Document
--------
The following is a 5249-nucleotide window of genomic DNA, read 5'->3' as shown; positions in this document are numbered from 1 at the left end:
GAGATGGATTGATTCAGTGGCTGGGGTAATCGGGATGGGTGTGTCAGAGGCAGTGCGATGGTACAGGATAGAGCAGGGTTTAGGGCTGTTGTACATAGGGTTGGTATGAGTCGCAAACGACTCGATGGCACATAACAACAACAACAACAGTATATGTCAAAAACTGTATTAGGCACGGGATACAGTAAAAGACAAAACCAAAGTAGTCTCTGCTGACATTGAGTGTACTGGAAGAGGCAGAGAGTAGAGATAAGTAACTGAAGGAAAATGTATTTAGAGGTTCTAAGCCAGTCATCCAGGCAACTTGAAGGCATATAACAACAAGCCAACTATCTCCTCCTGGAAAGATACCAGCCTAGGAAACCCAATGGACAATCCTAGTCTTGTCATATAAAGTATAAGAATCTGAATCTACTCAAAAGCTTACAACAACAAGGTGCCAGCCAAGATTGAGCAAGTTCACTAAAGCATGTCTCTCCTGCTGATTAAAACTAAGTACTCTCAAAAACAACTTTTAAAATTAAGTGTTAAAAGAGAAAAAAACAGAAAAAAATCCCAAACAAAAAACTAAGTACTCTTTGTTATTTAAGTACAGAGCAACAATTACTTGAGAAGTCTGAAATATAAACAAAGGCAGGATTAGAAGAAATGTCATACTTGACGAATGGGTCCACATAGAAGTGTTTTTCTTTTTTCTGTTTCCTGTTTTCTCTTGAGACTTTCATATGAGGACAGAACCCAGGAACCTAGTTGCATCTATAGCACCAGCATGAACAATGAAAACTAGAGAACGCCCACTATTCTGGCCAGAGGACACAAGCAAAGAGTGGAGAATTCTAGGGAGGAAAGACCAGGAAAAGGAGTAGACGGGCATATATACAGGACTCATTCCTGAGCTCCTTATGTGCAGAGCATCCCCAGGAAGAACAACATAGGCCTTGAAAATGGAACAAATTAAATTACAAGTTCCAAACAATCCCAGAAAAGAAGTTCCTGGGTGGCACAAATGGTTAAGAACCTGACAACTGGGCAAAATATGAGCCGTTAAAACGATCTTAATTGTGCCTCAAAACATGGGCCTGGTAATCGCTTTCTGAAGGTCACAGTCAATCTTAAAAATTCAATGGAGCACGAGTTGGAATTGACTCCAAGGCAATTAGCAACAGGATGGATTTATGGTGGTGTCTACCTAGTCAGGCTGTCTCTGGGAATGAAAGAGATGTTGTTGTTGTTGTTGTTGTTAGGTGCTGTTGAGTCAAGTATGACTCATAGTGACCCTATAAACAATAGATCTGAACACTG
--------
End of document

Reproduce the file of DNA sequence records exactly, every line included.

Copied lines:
The following is a 5249-nucleotide window of genomic DNA, read 5'->3' as shown; positions in this document are numbered from 1 at the left end:
GAGATGGATTGATTCAGTGGCTGGGGTAATCGGGATGGGTGTGTCAGAGGCAGTGCGATGGTACAGGATAGAGCAGGGTTTAGGGCTGTTGTACATAGGGTTGGTATGAGTCGCAAACGACTCGATGGCACATAACAACAACAACAACAGTATATGTCAAAAACTGTATTAGGCACGGGATACAGTAAAAGACAAAACCAAAGTAGTCTCTGCTGACATTGAGTGTACTGGAAGAGGCAGAGAGTAGAGATAAGTAACTGAAGGAAAATGTATTTAGAGGTTCTAAGCCAGTCATCCAGGCAACTTGAAGGCATATAACAACAAGCCAACTATCTCCTCCTGGAAAGATACCAGCCTAGGAAACCCAATGGACAATCCTAGTCTTGTCATATAAAGTATAAGAATCTGAATCTACTCAAAAGCTTACAACAACAAGGTGCCAGCCAAGATTGAGCAAGTTCACTAAAGCATGTCTCTCCTGCTGATTAAAACTAAGTACTCTCAAAAACAACTTTTAAAATTAAGTGTTAAAAGAGAAAAAAACAGAAAAAAATCCCAAACAAAAAACTAAGTACTCTTTGTTATTTAAGTACAGAGCAACAATTACTTGAGAAGTCTGAAATATAAACAAAGGCAGGATTAGAAGAAATGTCATACTTGACGAATGGGTCCACATAGAAGTGTTTTTCTTTTTTCTGTTTCCTGTTTTCTCTTGAGACTTTCATATGAGGACAGAACCCAGGAACCTAGTTGCATCTATAGCACCAGCATGAACAATGAAAACTAGAGAACGCCCACTATTCTGGCCAGAGGACACAAGCAAAGAGTGGAGAATTCTAGGGAGGAAAGACCAGGAAAAGGAGTAGACGGGCATATATACAGGACTCATTCCTGAGCTCCTTATGTGCAGAGCATCCCCAGGAAGAACAACATAGGCCTTGAAAATGGAACAAATTAAATTACAAGTTCCAAACAATCCCAGAAAAGAAGTTCCTGGGTGGCACAAATGGTTAAGAACCTGACAACTGGGCAAAATATGAGCCGTTAAAACGATCTTAATTGTGCCTCAAAACATGGGCCTGGTAATCGCTTTCTGAAGGTCACAGTCAATCTTAAAAATTCAATGGAGCACGAGTTGGAATTGACTCCAAGGCAATTAGCAACAGGATGGATTTATGGTGGTGTCTACCTAGTCAGGCTGTCTCTGGGAATGAAAGAGATGTTGTTGTTGTTGTTGTTGTTAGGTGCTGTTGAGTCAAGTATGACTCATAGTGACCCTATAAACAATAGATCTGAACACTG